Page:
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Tougher New rules for Landlords to protect tenants.
- AuthorGiles Dobson
Landlords could face penalties if they are not up to date with the latest legislation designed to protect tenants.
New requirements from October 2018 centre around changes to Section 21 eviction notices for tenancies that were created before October 2015, to bring them in line with rules introduced under the Deregulation Act 2015. These require landlords issuing Section 21 eviction notices to give at least two months’ notice to any tenant on an assured shorthold tenancy or periodic tenancy; also a Section 21 notice cannot be issued during the first four months of an assured shorthold tenancy and the notice is only valid for six months from the date it is given, after which a new notice must be issued.
Giles Dobson, Dispute Resolution Partner at Martin Tolhurst Solicitors comments: “While it’s clear that pre October 2015 tenancies are to be brought in line, there are some grey areas around other aspects of compliance for these older tenancies. For example, newer tenancies must have been provided with a Government ‘How to Rent’ guide and up to date Energy Performance and Gas Safety certificates, but it isn’t clear exactly how, or if, all of these will apply to older tenancies, so it’s worth getting some advice before serving eviction notices until the Government has clarified these details.”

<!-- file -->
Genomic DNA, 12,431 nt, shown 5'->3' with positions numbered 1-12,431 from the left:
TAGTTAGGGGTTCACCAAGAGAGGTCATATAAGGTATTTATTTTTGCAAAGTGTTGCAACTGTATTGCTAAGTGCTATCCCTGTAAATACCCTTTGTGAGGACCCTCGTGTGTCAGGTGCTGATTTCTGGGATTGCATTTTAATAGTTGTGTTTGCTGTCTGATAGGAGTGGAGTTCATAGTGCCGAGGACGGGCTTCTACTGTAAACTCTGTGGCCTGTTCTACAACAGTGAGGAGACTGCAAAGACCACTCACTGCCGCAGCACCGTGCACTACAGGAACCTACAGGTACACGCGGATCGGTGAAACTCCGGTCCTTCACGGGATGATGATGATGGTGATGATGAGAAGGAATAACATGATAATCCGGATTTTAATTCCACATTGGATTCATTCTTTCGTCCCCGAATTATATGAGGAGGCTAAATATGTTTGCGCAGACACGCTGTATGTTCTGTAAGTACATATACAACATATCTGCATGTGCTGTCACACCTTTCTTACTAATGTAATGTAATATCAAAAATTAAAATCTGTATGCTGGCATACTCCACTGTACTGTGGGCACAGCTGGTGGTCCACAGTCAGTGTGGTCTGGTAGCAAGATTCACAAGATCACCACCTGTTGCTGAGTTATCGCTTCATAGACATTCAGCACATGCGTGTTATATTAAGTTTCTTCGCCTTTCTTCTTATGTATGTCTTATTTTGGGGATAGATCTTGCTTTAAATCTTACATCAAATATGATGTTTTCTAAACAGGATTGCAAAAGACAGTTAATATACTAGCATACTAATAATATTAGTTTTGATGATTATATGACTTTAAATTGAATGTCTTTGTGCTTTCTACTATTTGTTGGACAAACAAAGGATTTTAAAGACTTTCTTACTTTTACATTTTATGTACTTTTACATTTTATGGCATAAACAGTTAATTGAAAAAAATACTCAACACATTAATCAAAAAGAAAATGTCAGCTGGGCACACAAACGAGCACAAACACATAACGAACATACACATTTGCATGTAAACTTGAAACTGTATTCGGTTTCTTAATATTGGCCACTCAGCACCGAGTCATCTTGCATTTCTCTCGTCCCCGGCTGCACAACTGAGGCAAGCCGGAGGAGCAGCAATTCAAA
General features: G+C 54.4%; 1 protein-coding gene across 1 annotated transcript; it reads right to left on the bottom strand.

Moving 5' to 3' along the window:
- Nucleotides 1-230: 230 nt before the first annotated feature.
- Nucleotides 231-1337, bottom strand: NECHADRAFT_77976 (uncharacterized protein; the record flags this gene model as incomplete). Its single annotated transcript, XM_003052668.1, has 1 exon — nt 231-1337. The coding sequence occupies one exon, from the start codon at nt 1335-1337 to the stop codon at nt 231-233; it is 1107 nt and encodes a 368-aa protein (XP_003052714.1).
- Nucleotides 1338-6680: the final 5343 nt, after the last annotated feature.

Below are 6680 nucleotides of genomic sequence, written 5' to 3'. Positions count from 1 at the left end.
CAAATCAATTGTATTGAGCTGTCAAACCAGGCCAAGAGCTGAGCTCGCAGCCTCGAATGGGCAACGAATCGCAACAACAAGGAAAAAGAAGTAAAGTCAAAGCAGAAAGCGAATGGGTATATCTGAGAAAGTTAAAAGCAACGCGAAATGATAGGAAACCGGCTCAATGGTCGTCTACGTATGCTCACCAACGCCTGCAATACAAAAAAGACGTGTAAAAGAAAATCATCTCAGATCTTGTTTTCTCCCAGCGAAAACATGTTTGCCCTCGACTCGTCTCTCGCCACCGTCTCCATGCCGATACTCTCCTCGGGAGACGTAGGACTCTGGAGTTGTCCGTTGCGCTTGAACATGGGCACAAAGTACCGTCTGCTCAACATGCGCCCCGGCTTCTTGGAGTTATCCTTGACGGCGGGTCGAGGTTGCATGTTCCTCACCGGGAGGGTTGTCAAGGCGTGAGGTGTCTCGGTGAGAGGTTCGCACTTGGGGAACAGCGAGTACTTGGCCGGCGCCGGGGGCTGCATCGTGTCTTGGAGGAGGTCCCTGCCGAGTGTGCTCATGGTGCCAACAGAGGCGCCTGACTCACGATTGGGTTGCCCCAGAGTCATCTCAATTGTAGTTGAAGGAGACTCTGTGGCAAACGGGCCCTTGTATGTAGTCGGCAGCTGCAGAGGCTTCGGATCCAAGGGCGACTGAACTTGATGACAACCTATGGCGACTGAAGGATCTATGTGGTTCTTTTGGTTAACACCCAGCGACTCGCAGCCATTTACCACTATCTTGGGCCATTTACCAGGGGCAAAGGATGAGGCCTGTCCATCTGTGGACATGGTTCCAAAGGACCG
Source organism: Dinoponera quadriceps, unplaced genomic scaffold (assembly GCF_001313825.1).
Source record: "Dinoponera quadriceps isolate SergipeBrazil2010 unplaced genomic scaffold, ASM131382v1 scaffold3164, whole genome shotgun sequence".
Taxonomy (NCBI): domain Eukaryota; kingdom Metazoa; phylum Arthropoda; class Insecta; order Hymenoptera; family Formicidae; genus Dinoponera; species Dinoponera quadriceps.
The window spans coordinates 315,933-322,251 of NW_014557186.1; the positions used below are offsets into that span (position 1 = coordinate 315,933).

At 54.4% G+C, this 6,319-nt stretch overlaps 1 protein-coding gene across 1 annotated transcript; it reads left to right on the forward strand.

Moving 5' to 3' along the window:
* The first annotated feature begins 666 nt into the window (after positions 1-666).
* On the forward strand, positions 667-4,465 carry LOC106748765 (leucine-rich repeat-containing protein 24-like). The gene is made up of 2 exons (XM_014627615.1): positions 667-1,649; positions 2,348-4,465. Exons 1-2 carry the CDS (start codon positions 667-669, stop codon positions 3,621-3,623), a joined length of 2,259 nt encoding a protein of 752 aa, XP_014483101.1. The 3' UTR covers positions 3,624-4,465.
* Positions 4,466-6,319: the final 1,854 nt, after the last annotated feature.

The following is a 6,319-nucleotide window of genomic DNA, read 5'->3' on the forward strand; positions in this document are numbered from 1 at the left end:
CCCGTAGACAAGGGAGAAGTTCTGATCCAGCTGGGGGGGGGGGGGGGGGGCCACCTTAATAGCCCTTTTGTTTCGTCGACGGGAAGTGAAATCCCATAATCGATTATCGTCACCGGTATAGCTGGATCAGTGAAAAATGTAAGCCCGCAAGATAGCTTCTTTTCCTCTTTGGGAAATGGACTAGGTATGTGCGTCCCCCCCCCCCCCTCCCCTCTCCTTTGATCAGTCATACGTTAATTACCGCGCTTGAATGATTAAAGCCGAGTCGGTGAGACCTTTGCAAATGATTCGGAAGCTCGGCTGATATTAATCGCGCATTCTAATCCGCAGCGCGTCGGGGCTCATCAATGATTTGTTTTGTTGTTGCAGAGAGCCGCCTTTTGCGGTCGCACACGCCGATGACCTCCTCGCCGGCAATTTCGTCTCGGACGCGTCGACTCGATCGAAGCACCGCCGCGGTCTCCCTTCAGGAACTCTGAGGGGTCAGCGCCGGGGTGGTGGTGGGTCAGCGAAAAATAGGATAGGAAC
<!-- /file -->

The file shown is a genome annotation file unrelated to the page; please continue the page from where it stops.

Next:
Changes to energy efficiency measures requiring Energy Performance Certificates were introduced in April of this year. The rules mean that properties provided under new tenancies and renewals need to be rated E or above on their Energy Performance Certificates, or landlords could face fines of up to £5,000. The requirement will be extended to existing lets from 1st April 2020.
“This change seems quite straightforward, but there is some confusion over properties listed for historic purposes” said Giles. “They are generally thought to be exempt but it’s not clear from the EU Regulations and the Government’s guidance. These say that energy performance compliance may not be required if the necessary works would unacceptably alter the character or appearance of a building. Owners may be well advised to get an EPC and then seek advice from their local planning authority’s conservation officer to be sure where they stand.”
Another step towards controlling rogue landlords is a database that sets out any who have been guilty of offences such as letting overcrowded properties, unlawful eviction and breaching gas safety rules. The Government will share the database with local authorities but will not publish the information. This has led some in the sector to criticise the decision, arguing that unless landlords and agents are named and shamed, they are likely to continue operating in the same way.